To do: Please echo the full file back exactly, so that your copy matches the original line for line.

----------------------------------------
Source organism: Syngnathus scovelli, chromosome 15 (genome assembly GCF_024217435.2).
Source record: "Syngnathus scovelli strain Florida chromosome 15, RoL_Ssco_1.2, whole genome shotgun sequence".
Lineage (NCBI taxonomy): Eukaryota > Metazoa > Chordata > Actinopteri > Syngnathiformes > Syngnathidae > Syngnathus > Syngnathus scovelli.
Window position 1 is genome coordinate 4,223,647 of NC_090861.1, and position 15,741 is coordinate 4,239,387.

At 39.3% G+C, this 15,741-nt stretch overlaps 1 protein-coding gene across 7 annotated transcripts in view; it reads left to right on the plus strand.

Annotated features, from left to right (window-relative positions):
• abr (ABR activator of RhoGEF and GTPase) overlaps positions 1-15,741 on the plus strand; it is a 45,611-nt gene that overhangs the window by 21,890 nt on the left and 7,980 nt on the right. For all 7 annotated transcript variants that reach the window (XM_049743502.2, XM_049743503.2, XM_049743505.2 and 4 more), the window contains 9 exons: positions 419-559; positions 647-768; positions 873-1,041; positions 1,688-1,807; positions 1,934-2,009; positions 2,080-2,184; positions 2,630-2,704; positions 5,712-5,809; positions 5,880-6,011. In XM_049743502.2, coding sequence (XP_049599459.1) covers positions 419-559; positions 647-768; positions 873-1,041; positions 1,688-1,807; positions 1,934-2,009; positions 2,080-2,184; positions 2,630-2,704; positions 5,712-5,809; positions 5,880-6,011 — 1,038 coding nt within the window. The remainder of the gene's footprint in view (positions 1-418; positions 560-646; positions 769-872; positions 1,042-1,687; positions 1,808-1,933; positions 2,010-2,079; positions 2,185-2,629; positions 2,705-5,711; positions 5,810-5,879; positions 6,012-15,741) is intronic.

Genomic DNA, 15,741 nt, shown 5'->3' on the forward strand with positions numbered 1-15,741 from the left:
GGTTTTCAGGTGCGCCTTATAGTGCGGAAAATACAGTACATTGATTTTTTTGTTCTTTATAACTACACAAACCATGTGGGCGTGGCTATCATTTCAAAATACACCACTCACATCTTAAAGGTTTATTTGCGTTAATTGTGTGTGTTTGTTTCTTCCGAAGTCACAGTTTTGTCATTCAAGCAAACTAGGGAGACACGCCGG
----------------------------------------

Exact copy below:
Source organism: Syngnathus scovelli, chromosome 15 (genome assembly GCF_024217435.2).
Source record: "Syngnathus scovelli strain Florida chromosome 15, RoL_Ssco_1.2, whole genome shotgun sequence".
Lineage (NCBI taxonomy): Eukaryota > Metazoa > Chordata > Actinopteri > Syngnathiformes > Syngnathidae > Syngnathus > Syngnathus scovelli.
Window position 1 is genome coordinate 4,223,647 of NC_090861.1, and position 15,741 is coordinate 4,239,387.

At 39.3% G+C, this 15,741-nt stretch overlaps 1 protein-coding gene across 7 annotated transcripts in view; it reads left to right on the plus strand.

Annotated features, from left to right (window-relative positions):
• abr (ABR activator of RhoGEF and GTPase) overlaps positions 1-15,741 on the plus strand; it is a 45,611-nt gene that overhangs the window by 21,890 nt on the left and 7,980 nt on the right. For all 7 annotated transcript variants that reach the window (XM_049743502.2, XM_049743503.2, XM_049743505.2 and 4 more), the window contains 9 exons: positions 419-559; positions 647-768; positions 873-1,041; positions 1,688-1,807; positions 1,934-2,009; positions 2,080-2,184; positions 2,630-2,704; positions 5,712-5,809; positions 5,880-6,011. In XM_049743502.2, coding sequence (XP_049599459.1) covers positions 419-559; positions 647-768; positions 873-1,041; positions 1,688-1,807; positions 1,934-2,009; positions 2,080-2,184; positions 2,630-2,704; positions 5,712-5,809; positions 5,880-6,011 — 1,038 coding nt within the window. The remainder of the gene's footprint in view (positions 1-418; positions 560-646; positions 769-872; positions 1,042-1,687; positions 1,808-1,933; positions 2,010-2,079; positions 2,185-2,629; positions 2,705-5,711; positions 5,810-5,879; positions 6,012-15,741) is intronic.

Genomic DNA, 15,741 nt, shown 5'->3' on the forward strand with positions numbered 1-15,741 from the left:
GGTTTTCAGGTGCGCCTTATAGTGCGGAAAATACAGTACATTGATTTTTTTGTTCTTTATAACTACACAAACCATGTGGGCGTGGCTATCATTTCAAAATACACCACTCACATCTTAAAGGTTTATTTGCGTTAATTGTGTGTGTTTGTTTCTTCCGAAGTCACAGTTTTGTCATTCAAGCAAACTAGGGAGACACGCCGG